During reading, I help my children to process the passage better by having them ask 5W1H questions after every paragraph. My rule of the thumb is that there should be 1 question asked for every 2 to 3 lines. If a paragraph has 5 lines, they should ask themselves 2 questions to check their understanding.
For the paragraph above, I can ask the following questions:
- Who lived in the small, old house on a hill? (A little boy lived in it.)
- Where did the little boy live? (He lived in a small, old house on a hill.)
- When would he see the wonderful house? (He would see the wonderful house whenever he was playing in his small garden.)
- What was so special about the house? (It had golden windows.)
These factual questions are straightforward but children become more aware of what they are reading during the process of setting the questions.
3. One "Why" or "How" question for deeper understanding
I have decided to place this point on its own as it is so important! There must be one "why" or "How" question asked for every paragraph. As mentioned above, factual questions are straightforward and it is usually the inferential questions that require readers to read between the lines that are challenging. These questions usually start with "why" or "how". Using the same paragraph above, here are my "why" and "how" questions.
-Why did the boy dream of living in that house? (The house had windows that were so golden and shining that the boy felt it must be wonderful to live there.)
- How do you know that the boy really wanted to live in that house? (He wanted to live in that house although he loved his parents and family.)
"Why" and "How" questions help to achieve deeper understanding, so think hard to set and answer such questions as you read!
4. State the main idea in 10 keywords or less.
After reading the paragraph, it is always a good idea to check that you know the main idea. The main idea answers the question, "What is this paragraph talking about?!"
Step 1. Pick out 10 keywords from the passage as these keywords will represent the key idea. Start by picking out who or what the key person, animal or thing is. Following that, pick out other words which you feel are important (definitely not words like "and", "when", "is", "the" etc.) as you read. Remember, no more than 10 words.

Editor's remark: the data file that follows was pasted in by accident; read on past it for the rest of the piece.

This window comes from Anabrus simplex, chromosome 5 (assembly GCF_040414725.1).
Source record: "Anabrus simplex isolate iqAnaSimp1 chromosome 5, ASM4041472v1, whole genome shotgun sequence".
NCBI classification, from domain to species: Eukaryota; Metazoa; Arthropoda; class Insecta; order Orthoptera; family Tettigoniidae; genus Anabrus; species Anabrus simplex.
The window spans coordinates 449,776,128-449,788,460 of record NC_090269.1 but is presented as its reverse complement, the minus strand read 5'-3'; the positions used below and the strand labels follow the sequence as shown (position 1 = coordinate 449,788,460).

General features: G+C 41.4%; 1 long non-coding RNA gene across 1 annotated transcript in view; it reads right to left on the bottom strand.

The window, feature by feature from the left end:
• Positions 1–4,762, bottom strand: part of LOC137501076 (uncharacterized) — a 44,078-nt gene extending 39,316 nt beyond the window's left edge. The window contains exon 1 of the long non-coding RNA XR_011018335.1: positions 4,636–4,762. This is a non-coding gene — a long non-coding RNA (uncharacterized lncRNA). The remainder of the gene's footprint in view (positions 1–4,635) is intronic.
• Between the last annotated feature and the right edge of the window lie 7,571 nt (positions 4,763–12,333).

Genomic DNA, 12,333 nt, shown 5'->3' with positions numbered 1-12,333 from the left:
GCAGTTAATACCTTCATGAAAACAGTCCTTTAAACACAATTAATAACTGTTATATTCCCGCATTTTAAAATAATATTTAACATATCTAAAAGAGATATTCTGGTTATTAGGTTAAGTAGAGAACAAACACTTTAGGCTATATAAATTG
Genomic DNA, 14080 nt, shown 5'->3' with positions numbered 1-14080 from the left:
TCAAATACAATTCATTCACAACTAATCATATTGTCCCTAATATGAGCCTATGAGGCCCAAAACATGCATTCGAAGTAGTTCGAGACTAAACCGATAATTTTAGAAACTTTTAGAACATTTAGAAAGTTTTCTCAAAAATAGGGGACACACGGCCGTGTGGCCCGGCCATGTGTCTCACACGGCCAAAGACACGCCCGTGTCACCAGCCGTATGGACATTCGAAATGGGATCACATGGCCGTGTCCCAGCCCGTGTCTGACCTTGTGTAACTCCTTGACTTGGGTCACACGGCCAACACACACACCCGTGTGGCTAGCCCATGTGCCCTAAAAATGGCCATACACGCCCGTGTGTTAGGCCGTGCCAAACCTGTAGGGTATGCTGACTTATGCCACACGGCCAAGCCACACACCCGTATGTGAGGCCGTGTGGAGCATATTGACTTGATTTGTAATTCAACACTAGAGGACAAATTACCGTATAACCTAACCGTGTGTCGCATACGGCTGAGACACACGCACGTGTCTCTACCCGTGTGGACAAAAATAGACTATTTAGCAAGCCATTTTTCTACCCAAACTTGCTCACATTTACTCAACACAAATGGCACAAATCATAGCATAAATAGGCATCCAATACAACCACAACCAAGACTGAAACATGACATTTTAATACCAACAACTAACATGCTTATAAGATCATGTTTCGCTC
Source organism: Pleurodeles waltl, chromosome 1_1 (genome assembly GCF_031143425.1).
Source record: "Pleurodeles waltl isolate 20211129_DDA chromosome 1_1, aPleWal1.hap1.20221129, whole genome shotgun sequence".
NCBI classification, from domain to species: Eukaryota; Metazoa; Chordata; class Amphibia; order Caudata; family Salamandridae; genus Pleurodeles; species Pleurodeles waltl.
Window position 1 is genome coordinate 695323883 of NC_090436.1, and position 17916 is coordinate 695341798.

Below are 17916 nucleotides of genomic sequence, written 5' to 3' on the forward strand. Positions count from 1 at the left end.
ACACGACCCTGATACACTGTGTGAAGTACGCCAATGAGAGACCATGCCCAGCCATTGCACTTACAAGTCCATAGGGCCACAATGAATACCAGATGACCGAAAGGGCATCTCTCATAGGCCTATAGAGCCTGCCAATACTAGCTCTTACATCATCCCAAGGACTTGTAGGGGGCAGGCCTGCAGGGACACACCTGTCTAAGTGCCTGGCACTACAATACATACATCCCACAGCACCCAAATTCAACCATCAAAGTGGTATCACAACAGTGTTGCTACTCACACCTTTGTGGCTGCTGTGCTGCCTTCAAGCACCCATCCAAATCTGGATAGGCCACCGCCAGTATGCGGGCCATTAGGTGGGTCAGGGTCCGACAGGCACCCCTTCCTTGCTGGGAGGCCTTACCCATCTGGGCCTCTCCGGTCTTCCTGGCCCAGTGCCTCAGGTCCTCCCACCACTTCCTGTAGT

E.g. Little boy, wonderful house, golden windows, shining, dream, lived (9 words)
Step 2. Form a sentence that puts all these words together:
A little boy dreamt of living in the wonderful house with golden and shining windows.
It may not be easy to string the words together in a sentence but in the process, pupils will actually be paraphrasing and putting the words together in their own words. This is powerful as it encourages pupils to make a link between the words and think about the meaning of the paragraph as a whole. If an adult is able to model and aid the pupils when they first start using this strategy, it will definitely help the pupils become more adept in carrying it out on their own.
As with any skill, practice is required for the strategies to be carried out well and for pupils to use them quickly and confidently. In addition, due to the time constraint during an examination, I would think that strategy 4 on stating the main idea may not be the friendliest of strategies to use during an examination. However, if a child finds that it aids him/her in his/her understanding and he/she is able to manage his/her time well, the child should still use the strategy. Ultimately, understanding the passage is half the battle won.